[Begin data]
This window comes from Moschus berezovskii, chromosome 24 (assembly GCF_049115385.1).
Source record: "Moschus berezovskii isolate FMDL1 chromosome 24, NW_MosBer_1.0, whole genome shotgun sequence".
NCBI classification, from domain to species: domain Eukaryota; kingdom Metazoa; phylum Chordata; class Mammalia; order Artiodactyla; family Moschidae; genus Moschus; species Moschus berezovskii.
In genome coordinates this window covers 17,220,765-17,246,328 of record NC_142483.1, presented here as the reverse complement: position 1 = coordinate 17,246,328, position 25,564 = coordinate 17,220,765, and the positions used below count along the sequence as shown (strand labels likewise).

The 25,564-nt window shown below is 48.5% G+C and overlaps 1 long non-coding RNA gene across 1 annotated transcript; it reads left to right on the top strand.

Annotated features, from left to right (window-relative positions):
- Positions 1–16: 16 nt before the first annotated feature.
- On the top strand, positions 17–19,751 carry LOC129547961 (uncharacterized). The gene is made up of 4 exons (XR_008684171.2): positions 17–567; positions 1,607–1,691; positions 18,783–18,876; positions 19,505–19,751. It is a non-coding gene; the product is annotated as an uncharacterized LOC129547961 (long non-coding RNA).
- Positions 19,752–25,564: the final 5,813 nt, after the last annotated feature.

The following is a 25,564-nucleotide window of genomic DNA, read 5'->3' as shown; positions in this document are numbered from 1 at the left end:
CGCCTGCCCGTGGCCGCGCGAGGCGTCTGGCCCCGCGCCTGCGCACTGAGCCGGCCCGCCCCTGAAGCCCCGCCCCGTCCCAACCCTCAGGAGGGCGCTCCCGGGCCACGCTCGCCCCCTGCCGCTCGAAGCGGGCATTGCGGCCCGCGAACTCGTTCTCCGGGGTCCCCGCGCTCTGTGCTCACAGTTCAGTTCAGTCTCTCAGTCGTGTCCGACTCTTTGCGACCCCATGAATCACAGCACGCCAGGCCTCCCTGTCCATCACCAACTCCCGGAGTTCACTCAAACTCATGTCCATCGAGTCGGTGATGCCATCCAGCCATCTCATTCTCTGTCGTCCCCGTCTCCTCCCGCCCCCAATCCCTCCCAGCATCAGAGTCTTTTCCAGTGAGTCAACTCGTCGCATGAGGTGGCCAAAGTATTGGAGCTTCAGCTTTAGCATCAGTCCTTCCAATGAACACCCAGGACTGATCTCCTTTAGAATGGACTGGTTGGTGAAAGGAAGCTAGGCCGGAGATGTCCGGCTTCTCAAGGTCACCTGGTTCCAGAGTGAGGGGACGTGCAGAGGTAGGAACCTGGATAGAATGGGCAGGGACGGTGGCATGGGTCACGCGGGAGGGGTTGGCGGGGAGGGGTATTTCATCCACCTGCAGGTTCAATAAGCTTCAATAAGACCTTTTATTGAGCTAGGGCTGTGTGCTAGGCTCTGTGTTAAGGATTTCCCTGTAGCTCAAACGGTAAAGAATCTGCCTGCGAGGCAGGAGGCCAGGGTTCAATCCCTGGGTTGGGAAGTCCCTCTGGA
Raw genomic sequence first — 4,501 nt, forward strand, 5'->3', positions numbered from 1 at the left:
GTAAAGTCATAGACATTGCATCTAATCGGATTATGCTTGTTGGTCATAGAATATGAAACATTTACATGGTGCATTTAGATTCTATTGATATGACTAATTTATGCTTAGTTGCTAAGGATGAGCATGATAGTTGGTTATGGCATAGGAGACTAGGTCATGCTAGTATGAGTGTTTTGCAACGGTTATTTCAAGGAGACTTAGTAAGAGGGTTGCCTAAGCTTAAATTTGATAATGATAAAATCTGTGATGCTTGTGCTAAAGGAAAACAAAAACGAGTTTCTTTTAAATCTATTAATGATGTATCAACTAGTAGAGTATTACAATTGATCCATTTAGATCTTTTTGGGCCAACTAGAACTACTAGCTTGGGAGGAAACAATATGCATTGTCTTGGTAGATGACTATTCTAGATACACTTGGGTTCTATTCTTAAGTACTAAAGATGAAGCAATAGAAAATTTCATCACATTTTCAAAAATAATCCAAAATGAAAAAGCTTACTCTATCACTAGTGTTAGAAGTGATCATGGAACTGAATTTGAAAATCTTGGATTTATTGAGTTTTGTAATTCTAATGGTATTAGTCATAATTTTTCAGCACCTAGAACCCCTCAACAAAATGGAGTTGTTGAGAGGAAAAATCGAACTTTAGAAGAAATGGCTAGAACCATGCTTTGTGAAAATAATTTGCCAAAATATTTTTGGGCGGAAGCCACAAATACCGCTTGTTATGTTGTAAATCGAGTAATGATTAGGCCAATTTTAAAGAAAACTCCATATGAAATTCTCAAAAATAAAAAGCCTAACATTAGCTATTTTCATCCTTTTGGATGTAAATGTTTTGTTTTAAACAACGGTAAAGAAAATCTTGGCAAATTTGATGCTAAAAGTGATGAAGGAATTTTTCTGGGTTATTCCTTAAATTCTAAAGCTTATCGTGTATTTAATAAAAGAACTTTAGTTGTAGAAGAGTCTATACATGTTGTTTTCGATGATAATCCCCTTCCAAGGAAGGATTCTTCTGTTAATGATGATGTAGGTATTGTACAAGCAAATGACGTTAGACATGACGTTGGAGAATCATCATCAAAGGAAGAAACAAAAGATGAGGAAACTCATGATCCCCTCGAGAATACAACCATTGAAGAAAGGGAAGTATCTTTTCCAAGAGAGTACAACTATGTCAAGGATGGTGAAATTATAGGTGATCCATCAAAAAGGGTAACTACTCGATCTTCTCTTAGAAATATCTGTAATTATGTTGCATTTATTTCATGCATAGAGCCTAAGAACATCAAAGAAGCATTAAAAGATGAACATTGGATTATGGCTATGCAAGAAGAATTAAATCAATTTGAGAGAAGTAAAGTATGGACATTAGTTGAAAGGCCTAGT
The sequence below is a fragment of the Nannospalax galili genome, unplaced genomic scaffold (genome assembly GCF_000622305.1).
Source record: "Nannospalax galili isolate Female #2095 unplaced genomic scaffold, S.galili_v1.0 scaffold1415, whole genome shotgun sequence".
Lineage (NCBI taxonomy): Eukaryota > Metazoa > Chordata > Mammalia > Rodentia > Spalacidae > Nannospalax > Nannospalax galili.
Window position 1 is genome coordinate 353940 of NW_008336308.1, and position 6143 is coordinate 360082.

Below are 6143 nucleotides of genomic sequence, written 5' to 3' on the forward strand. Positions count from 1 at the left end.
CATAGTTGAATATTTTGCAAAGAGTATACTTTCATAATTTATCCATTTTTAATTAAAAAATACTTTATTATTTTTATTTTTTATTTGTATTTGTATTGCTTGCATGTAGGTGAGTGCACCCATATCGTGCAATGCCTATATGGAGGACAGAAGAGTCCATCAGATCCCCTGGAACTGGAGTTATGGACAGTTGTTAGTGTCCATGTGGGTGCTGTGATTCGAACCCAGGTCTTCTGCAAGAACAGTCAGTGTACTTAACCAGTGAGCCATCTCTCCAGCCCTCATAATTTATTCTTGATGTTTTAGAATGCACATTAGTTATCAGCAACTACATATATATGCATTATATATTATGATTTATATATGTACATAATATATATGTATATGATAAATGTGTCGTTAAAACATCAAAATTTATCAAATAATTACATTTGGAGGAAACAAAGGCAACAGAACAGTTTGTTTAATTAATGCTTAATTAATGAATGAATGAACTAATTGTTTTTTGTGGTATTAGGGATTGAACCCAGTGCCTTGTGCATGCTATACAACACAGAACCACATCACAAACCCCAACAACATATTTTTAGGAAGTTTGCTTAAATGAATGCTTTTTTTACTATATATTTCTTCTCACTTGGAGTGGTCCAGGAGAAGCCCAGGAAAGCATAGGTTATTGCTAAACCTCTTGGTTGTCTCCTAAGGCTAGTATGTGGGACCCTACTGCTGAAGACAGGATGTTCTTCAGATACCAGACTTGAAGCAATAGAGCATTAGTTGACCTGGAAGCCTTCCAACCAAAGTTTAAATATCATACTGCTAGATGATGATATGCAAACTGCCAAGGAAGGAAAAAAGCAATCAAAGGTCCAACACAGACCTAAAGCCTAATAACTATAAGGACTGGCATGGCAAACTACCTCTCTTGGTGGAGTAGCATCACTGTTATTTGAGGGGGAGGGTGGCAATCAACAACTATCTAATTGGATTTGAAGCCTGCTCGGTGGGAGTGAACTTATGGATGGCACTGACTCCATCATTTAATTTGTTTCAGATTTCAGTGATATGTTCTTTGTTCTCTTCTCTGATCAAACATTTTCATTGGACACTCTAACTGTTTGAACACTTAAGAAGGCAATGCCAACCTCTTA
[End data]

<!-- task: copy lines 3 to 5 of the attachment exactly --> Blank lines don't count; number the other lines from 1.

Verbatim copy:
NCBI classification, from domain to species: domain Eukaryota; kingdom Metazoa; phylum Chordata; class Mammalia; order Artiodactyla; family Moschidae; genus Moschus; species Moschus berezovskii.
In genome coordinates this window covers 17,220,765-17,246,328 of record NC_142483.1, presented here as the reverse complement: position 1 = coordinate 17,246,328, position 25,564 = coordinate 17,220,765, and the positions used below count along the sequence as shown (strand labels likewise).

The 25,564-nt window shown below is 48.5% G+C and overlaps 1 long non-coding RNA gene across 1 annotated transcript; it reads left to right on the top strand.